Downtown Tampa Block in Limbo
By Margaret Foster | Online Only | Sept. 16, 2010
A Woolworth building Tampa, Fla., where sit-ins by Civil Rights protesters occurred in 1960, faces an uncertain future. The building's Art Deco facade, along with that of the nearby J.J. Newberry department store, was to be preserved in a condominium development. Now the developer wants to tear both buildings down.
In 2006, at the recommendation of the city's Historic Preservation Commission, the city council landmarked the S.H. Kress building and the facades of the adjacent Woolworth and Newberry buildings—all of them vacant for the past 15 years. Developer Doran Jason Group, which owns the three buildings, pursued legal action against the city, and weeks later the city council revoked the facade designations. As part of the mediation process, the developer agreed to preserve the two facades.
Last month, however, Jeanette Jason, principal at the Doran Jason Group, told the city council in a letter that the project has stalled because of the 2006 agreement. The developer will "have no choice but to leave the buildings boarded and vacant" until Florida emerges from its economic downturn, she wrote. "Were it not for the obstructive actions of historic preservation and city council in late August 2005 coupled with the down turn in the economy, the Kress building would be renovated today." (Jason did not respond to requests for comment.)
Most city council members had planned to vote to keep the agreement intact, according to the Tampa Tribune. In fact, the council chair, Gwen Miller, participated in a sit-in at Woolworth's in 1960.
Tampa Mayor Pam Ionio last month proposed a resolution to dissolve the 2006 agreement. After protests from local officials and preservation groups, the mayor's office removed the item from the agenda the day before the Aug. 26 meeting.
The vote is on hold indefinitely.
"The administration that was promoting this change to allow the building to potentially be demolished heard from the community,"says Linda Saul-Sena, former city council member for 19 years and board member of the Florida Trust for Historic Preservation. "We had a number of community people come out to voice their concerns. They came from two sides, the preservation side and the African American community because of the tremendous significance of the Woolworth building."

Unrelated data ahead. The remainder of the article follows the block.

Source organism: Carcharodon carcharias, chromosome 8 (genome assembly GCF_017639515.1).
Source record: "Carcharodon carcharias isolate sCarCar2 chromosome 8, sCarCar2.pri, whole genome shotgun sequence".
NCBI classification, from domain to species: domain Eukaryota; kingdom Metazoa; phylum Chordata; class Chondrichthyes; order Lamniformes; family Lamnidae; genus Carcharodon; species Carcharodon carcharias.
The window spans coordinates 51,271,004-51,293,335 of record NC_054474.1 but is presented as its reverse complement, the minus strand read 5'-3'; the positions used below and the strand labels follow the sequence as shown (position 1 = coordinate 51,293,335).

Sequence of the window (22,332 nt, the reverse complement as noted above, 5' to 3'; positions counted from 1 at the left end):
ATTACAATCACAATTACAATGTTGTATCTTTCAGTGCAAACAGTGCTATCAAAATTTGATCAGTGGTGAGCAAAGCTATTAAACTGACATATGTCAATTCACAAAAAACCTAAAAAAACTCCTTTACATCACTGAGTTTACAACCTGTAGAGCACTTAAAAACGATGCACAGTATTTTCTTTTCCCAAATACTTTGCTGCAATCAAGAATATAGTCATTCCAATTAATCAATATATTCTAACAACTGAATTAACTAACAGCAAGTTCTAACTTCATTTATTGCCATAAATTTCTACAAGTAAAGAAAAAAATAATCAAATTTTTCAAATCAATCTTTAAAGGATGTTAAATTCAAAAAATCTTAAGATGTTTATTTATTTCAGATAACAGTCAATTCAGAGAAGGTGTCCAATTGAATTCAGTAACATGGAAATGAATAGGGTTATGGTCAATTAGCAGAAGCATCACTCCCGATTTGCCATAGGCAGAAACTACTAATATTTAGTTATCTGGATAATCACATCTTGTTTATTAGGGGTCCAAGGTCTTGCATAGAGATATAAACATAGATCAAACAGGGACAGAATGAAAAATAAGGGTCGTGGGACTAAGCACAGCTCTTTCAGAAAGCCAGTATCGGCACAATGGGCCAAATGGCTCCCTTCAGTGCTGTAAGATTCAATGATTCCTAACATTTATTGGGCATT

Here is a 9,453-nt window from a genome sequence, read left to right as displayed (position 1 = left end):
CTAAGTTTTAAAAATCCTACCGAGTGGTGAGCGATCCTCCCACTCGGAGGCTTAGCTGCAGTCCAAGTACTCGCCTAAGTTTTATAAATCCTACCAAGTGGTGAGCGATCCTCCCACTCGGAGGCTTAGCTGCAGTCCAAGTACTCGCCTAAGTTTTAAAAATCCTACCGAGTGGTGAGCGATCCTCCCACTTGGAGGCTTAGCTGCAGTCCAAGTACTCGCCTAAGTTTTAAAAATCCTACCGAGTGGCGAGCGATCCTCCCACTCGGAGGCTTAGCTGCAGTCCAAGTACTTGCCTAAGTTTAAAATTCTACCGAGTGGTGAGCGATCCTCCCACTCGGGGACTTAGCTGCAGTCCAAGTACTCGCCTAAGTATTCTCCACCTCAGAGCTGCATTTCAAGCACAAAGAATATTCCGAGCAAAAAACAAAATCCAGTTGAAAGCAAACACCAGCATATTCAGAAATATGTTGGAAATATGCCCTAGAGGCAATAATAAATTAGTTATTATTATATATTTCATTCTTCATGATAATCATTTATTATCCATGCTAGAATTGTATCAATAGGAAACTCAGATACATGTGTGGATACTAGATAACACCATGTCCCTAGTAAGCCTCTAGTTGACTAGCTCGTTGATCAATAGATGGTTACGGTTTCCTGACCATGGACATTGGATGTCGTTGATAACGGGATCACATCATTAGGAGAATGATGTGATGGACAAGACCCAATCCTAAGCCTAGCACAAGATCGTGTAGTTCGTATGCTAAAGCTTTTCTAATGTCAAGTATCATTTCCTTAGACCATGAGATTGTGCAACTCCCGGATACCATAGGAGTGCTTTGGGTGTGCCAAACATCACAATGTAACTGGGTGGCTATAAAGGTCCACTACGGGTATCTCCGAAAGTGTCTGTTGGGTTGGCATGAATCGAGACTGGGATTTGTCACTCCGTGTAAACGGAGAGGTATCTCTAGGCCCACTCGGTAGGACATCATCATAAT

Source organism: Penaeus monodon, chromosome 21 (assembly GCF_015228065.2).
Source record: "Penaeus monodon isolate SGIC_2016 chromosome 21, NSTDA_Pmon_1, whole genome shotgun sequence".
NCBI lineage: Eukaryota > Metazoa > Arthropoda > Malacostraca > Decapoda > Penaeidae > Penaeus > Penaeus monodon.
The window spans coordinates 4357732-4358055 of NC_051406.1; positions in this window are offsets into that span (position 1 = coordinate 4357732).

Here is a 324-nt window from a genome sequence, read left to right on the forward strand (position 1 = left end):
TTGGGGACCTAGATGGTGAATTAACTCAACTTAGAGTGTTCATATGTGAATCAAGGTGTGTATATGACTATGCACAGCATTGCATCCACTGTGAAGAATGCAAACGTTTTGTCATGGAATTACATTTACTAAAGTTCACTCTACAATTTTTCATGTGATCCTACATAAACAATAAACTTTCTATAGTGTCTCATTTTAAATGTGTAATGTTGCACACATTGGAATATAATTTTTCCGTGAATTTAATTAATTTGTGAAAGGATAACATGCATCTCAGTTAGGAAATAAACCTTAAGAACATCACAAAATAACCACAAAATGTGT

Ray Chiaramonte, executive director of the Hillsborough County Metropolitan Planning Organization, was one of those voices; he wrote a letter to the city council in support of saving the Kress Block.
"I feel the facades and the Kress Building could easily be saved; I've seen it done in other cities," Chiaramonte says. "I think that what we want to do is preserve as much as Tampa's historic character as we can in our goal to be a great city."
Now preservation groups are tracking the city council agendas in case a new vote is scheduled. "We're not just letting it languish. We're keeping an eye on agendas because we don't know when they're going to sneak it back on," says Becky Clarke, president of Tampa Preservation, Inc. "It's got us worried.”
In the meantime, the three buildings stand empty, and the city's code enforcement department has cited the owners, who have overseen minor repairs. "I constantly called our code enforcement division—I had it, literally, on speed dial—for years to report it," Saul-Sena says. "I didn't want to preserve just the facades; I wanted to preserve the whole buildings."
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